Take the 2-minute tour ×
Mathematics Stack Exchange is a question and answer site for people studying math at any level and professionals in related fields. It's 100% free, no registration required.

The problem is summarized as:

There are two players. Player 1's strategy is h. Player 2's strategy is w. Both of their strategy sets are within the range [0,500].

Player 1's payoff function is:

$ P_h(h, w) = 50h + 2hw-\frac{1}{2}(h)^2 $

Player 2's payoff function is:

$ P_w(h, w) = 50w + 2hw - \frac{1}{2}(w)^2 $

Find a Nash Equilibrium.

I was taught to solve these problems in the following way. Find the first derivative of Player 1's payoff function with respect to h, equate it to 0, then solve for h, and then repeat for Player 2 but with respect to w and solving for w instead. However, I found the first derivatives to be:

$ P_h(h, w)^\prime = 50 + 2w - h $

$ P_w(h, w)^\prime = 50 + 2h - w $

Now after equating these first derivatives to 0 and solving for h and w, we get that h = -50 and w = -50. The issue now is that these strategies aren't within the strategy set [0,500] as mentioned in the problem question. Where am I going wrong?

share|improve this question
1  
As with any optimization problem, you should check the boundary. The optimal strategy is (500,500), but the players would choose higher numbers if they were allowed to do so. (That is, as Paxinum pointed out, the derivatives are not 0 at (500,500)). –  Théophile Jul 24 '12 at 20:00
    
@Théophile For this particular problem, what do you mean by checking the boundary? Do you mean checking at 0 and at 500 for both players, or one for each, or am I completely missing the point here? (I believe it's the last one.) –  Kevin Jul 25 '12 at 7:30
1  
Almost, Kevin: don't just check the four corners, though, but all four edges. One of the edges, for example, is $h = 0$. The derivative for Player 1 is then $P_h(h,w)^\prime = 50 + 2w$, which is positive regardless of the value of $w$. In other words, Player 1 has no incentive to stay at $0$. As for Player 2, $P_w(h,w)^\prime = 50 - w$, which is $0$ when $w=50$. However, this latter calculation wasn't really necessary because Player 1's dissatisfaction here means that there are no equilibria along $h=0$. Try similar calculations along the other edges. Does that make sense? –  Théophile Jul 25 '12 at 16:18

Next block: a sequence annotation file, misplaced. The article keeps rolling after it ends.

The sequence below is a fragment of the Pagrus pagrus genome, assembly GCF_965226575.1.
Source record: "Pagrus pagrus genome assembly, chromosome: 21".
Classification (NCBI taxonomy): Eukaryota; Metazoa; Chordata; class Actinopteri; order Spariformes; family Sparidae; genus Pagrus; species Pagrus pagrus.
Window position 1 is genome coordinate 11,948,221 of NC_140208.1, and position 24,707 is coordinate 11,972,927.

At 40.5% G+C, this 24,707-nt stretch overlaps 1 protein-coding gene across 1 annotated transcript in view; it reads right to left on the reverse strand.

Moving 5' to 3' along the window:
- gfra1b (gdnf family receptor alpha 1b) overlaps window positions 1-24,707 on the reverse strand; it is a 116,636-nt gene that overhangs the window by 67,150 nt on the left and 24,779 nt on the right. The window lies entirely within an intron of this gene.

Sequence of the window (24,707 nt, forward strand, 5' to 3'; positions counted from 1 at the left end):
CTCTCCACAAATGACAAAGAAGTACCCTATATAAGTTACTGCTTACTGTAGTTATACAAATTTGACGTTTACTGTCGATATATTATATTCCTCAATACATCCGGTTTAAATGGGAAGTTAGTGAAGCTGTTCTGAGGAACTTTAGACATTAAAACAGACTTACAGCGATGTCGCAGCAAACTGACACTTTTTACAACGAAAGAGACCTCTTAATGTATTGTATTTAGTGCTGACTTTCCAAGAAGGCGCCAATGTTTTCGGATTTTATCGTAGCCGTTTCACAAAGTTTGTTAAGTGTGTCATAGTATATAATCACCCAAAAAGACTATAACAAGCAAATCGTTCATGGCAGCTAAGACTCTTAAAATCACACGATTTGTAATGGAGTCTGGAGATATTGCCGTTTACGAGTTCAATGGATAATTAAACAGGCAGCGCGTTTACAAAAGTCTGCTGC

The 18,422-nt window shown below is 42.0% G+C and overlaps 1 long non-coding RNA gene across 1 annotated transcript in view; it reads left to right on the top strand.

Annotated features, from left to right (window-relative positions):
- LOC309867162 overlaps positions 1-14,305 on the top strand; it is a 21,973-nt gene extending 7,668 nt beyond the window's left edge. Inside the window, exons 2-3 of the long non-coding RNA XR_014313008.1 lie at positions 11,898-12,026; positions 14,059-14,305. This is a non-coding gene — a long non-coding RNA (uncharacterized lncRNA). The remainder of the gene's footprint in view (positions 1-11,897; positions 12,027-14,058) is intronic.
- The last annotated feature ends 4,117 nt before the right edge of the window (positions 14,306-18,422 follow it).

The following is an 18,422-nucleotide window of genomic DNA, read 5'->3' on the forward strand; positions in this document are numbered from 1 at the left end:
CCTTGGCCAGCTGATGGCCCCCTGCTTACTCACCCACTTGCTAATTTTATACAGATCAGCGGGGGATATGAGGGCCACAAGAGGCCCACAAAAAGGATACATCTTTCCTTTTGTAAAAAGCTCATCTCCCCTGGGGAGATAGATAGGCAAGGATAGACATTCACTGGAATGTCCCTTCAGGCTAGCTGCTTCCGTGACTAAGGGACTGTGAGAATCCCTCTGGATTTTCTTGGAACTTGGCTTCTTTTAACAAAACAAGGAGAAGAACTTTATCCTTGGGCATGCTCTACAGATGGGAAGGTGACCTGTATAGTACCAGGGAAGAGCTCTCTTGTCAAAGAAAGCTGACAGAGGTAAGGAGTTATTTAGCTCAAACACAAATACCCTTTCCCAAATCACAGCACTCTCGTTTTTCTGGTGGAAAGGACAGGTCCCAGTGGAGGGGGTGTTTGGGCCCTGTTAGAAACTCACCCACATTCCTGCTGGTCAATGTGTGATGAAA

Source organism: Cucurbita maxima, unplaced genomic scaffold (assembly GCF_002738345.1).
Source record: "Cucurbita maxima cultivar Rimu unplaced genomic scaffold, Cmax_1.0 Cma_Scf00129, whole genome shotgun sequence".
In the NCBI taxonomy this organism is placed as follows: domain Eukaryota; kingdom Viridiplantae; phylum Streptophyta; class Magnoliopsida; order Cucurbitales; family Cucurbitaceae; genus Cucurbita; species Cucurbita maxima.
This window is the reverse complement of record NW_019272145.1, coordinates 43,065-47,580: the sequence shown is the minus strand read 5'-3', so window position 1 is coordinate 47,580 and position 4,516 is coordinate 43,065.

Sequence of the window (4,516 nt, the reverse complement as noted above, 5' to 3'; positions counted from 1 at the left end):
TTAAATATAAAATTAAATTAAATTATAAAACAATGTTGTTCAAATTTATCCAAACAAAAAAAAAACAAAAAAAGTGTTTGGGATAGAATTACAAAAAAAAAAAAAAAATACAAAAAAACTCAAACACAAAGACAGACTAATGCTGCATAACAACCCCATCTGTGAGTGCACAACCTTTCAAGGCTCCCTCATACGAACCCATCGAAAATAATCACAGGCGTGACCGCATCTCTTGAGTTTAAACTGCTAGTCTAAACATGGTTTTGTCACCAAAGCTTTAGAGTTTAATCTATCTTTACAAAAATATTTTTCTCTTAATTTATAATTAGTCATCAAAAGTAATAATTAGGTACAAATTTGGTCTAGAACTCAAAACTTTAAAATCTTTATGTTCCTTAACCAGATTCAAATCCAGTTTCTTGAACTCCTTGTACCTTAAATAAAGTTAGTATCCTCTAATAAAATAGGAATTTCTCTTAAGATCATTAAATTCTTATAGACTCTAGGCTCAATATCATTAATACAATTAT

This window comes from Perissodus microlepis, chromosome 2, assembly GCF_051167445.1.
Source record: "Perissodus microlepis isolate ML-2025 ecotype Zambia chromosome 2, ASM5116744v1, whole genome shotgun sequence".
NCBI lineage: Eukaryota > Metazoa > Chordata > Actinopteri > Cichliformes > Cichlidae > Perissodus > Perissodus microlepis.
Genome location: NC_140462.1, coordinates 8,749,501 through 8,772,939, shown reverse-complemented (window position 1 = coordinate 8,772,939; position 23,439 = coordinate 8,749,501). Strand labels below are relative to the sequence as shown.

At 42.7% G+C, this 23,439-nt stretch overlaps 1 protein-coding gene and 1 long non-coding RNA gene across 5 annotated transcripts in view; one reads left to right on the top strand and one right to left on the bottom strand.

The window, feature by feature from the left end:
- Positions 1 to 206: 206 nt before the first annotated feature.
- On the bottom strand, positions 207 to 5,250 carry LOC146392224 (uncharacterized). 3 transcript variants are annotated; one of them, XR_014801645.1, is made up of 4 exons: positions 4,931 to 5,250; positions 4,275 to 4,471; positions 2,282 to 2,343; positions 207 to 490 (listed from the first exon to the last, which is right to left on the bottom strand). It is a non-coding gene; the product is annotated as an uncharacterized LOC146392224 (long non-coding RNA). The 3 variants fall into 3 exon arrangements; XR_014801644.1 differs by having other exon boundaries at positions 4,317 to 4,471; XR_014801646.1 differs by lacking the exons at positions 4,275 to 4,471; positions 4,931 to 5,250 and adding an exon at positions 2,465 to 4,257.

add comment

1 Answer

up vote 1 down vote accepted

(I have not studied Nash equilibria before, but I'll take a stab at this anyway).

Ok, so say h is on the x axis, and w is on the y axis. Both players are trying to maximize the profit, i.e. they change their strategies according to the derivatives of the payout functions.

Plotting this stream plot, we get the graph below:

Strategies streamplot We see that in the entire region, at least one of the derivatives is always positive. Thus, at least one player gains on increasing w or h. (We see this because each arrow points either right or up or both).

From this, we can see that the point (h,w)=(500,500) is an equilibrium, and you can verify this by seeing that both the derivatives in this point are positive, and even more, $P_h(h,500)>0$ for all $h\in[0,500]$, and similarly $P_w(500,w)>0$ for all $w \in [0,500].$ Thus, no player would gain on changing the strategy if they are in (500,500).

share|improve this answer
    
Thanks for your help! This answer seems correct, but, if you don't mind, I'd like to wait to see if anyone else has a solution that doesn't require graphing (because I won't have the time to graph the functions during an exam). –  Kevin Jul 24 '12 at 16:00
    
Ah, well, I think the general way to solve it then, should be to look for points you mentioned. If there aren't any in the allowed region, you need to examine the edges of the region, and then the corners, just like in a 2-variable optimization problem on a compact set. –  Paxinum Jul 24 '12 at 20:20
add comment

Your Answer

 
discard

By posting your answer, you agree to the privacy policy and terms of service.

Not the answer you're looking for? Browse other questions tagged or ask your own question.